Regional Reviews: Philadelphia
The Story at Philadelphia Theatre Company
Tracey Scott Wilson's The Story is a play that asks a lot of questions - questions about truth, questions about integrity, questions about ambition, questions about class, questions about race. It's not, however, a play with a lot of answers. But in this case, that's a good thing. And in the terrific, exciting production it receives from the Philadelphia Theatre Company, the way it poses its questions is what will remain with you.
The Story begins with a tragedy: a young, white, married couple makes some wrong turns while driving in a dangerous part of an unnamed city, and the husband is shot to death by a black assailant. The police are investigating, but so is a local newspaper, and the crime story becomes less important than the way the newspaper conducts itself while chasing the story.
The action soon switches to the newspaper and the office of its "Outlook" section, designed to cover stories about the black community but with an unwritten mandate to put a positive spin on those stories. Yvonne has just been hired as a reporter there, and she has impeccable credentials, including a private school education. Her new boss Pat makes it clear that she does not take Yvonne seriously - Yvonne's generation "just doesn't grasp the sacrifices" that Pat's generation made in the civil rights struggle. Yvonne struggles to maneuver the delicate channels of office politics with the covert help of Jeff, a white reporter for the Metro section (and Yvonne's secret boyfriend). Meanwhile, Neil, a reporter much more skilled at office politics (not to mention basic journalism), is pursuing every lead he can find on the murder, and Yvonne is anxious to keep up and prove herself. She soon finds the breakthrough she wants in Latisha, who gives the privileged Yvonne entrée to the secret world of gangs. Yvonne writes a story, "Confessions of a Girl Gang," which presents Latisha as a bundle of contradictions: a cultured girl from Philadelphia with a "pseudo-African name" who speaks fluent Italian - just like Yvonne - yet who also claims to be the person who committed the murder.
But wait - wasn't the killer a male? Is Latisha real, or a figment of Yvonne's imagination? How can Yvonne prove her story? ("I'll call all the brothers in Philly to see if they know a sister called Latisha," says Neil with a sneer.) And how can Yvonne make sure that justice is done, and stay out of jail herself? To do that, the truth will have to come out - but too many lies may have been told already.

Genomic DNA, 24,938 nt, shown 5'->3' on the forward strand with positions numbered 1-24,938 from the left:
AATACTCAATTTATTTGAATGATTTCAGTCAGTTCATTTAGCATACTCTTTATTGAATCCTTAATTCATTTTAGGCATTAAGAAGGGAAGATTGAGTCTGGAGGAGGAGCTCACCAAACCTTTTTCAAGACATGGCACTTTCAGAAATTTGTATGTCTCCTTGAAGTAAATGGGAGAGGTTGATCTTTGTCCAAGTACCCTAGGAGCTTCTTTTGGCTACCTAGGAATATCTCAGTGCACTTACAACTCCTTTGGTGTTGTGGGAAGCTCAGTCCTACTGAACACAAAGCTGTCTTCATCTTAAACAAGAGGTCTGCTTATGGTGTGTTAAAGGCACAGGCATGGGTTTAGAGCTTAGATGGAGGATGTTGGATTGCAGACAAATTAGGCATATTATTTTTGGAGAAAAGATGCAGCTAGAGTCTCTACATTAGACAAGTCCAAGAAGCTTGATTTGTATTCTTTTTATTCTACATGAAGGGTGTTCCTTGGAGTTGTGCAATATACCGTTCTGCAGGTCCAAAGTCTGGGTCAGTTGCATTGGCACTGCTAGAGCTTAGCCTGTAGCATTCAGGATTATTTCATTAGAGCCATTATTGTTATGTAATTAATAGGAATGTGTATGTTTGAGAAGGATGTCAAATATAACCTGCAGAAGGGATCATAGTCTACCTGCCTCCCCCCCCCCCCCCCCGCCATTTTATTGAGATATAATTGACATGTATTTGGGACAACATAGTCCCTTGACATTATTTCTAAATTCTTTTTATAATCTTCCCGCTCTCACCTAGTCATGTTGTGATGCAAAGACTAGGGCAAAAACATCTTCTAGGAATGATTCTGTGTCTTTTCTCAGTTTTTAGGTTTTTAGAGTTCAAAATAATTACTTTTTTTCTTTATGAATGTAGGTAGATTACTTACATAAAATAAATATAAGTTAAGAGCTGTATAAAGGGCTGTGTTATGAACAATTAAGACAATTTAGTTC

The Story has a lot of "ripped from the headlines" moments. In an interview in the play's handout program, playwright Wilson says that Janet Cooke's dismissal from the Washington Post two decades ago was her initial inspiration. In addition, the killing has some parallels to the Charles Stuart case in Boston (which is even referred to in the dialogue at one point). But Wilson uses real events as a starting point for making some provocative points of its own.
Wilson plays with perceptions in a refreshing and entertaining way. As Yvonne and Neil each prepare for a lunch meeting, they consult with their respective "advisors" (Jeff and Pat) for advice. Seeing them say one thing, then turn to their advisors and say what's really on their minds, is hilarious and a great way of illuminating the characters. It shows how two-faced the characters are, and shows how intimate conversations can reveal and conceal at the same time. The prime concern is not the killing, but, as one character puts it, "What did he say about me?"
The only major flaw in The Story is its brief length. In a play that is only about 80 minutes long, there's no need to insert an intermission - even if it does come at a logical point in the plot. The intermission seems too much like padding.
Director Maria Mileaf has gotten strong, vivid performances out of her cast. It's hard to mention a single standout, but Pamela Isaacs as Pat and Kenajuan Bentley as Neil bring a great sense of knowing wit to their roles. Isaacs is delightfully imperious as the boss who is shocked when she finds that not everyone reads her column, while Bentley brings great force to the role of the ambitious reporter who may end up being the hero in spite of himself. Strong, believable work is also turned in by Michael Polak as Jeff and Christine Long as the victim's widow, both of whom are called to question their most basic beliefs.
As Yvonne, the reporter who sets off a firestorm, Brienin Bryant is tentative at first; she seems to be as overwhelmed by her role as her character is. But her performance gathers more power as the show goes on, and Bryant proves herself up to the challenges of a demanding role that requires her to reveal herself gradually.
Special mention should also be made of the sleek set design by Neil Patel and Timothy R. Mackabee that is elegant but never calls attention to itself.
The Story ends on an unnerving note; one gets the sense that the provocative events seen so far are just the tip of the iceberg. But you won't feel cheated by the ending of The Story; you'll be left with questions that will be rattling around in your head for days.
The Story runs through Sunday, February 27 at Plays & Players Theatre, 1714 Delancey Street. Ticket prices range from $30 to $45, with discounts available for students, seniors and groups, and are available by calling the PTC Box Office at 215-985-0420, online at www.phillytheatreco.com, or by visiting the box office.
- Tim Dunleavy